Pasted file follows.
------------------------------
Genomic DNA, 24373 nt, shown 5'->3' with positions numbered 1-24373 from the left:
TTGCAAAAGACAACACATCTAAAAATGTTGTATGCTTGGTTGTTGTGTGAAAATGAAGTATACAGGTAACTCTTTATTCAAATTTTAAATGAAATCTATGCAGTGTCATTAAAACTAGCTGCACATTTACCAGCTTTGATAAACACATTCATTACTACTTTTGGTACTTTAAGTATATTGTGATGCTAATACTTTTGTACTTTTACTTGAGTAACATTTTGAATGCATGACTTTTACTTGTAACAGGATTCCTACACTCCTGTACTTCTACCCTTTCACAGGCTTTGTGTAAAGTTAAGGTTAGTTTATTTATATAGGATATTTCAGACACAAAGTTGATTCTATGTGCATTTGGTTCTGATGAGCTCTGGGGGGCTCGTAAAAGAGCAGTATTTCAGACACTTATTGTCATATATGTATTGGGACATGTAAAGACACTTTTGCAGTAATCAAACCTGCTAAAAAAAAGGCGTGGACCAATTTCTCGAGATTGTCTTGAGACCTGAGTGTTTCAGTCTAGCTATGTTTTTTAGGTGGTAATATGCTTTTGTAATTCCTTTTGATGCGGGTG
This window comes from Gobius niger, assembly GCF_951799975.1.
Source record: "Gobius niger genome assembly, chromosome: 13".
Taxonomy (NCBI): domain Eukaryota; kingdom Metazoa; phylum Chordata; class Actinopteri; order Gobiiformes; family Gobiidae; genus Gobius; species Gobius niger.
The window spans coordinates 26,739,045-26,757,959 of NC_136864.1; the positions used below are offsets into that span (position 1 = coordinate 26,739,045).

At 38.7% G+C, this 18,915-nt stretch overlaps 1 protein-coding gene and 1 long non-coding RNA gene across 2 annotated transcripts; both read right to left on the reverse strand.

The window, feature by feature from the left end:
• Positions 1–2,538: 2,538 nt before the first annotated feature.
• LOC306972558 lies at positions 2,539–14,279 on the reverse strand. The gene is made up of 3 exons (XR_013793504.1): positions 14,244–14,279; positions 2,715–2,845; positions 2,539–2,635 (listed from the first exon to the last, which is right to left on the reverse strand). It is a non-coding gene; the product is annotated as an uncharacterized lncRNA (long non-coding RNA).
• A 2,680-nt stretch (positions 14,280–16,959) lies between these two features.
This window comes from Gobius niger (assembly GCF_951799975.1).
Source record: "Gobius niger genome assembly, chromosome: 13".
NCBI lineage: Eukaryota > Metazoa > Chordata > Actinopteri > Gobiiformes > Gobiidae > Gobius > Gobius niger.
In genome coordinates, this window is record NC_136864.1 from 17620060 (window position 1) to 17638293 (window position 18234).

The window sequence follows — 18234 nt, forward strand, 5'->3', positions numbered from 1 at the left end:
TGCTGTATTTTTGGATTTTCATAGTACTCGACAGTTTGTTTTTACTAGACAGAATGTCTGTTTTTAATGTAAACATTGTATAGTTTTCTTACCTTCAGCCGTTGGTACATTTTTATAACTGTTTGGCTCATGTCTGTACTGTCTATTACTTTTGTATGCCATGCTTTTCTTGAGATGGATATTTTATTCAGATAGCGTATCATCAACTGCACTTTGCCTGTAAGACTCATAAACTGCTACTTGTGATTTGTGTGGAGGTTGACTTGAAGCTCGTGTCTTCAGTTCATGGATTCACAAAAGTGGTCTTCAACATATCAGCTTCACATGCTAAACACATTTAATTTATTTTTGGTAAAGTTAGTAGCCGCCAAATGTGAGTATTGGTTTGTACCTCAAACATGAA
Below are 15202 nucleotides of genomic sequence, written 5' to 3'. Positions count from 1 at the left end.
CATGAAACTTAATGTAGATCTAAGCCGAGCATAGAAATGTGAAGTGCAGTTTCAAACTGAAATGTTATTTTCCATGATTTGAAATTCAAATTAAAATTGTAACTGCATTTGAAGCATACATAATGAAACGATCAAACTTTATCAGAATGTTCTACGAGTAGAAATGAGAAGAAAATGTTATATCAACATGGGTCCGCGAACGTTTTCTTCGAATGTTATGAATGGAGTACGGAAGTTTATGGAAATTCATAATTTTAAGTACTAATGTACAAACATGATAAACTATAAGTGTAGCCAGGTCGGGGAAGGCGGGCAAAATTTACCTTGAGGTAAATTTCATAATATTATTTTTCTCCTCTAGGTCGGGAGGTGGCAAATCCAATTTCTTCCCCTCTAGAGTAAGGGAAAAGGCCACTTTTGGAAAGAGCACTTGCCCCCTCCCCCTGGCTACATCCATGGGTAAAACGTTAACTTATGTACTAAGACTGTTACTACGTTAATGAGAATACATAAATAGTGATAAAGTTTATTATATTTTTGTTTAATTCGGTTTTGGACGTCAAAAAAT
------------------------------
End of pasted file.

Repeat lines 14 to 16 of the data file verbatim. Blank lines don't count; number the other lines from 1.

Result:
NCBI lineage: Eukaryota > Metazoa > Chordata > Actinopteri > Gobiiformes > Gobiidae > Gobius > Gobius niger.
In genome coordinates, this window is record NC_136864.1 from 17620060 (window position 1) to 17638293 (window position 18234).

The window sequence follows — 18234 nt, forward strand, 5'->3', positions numbered from 1 at the left end: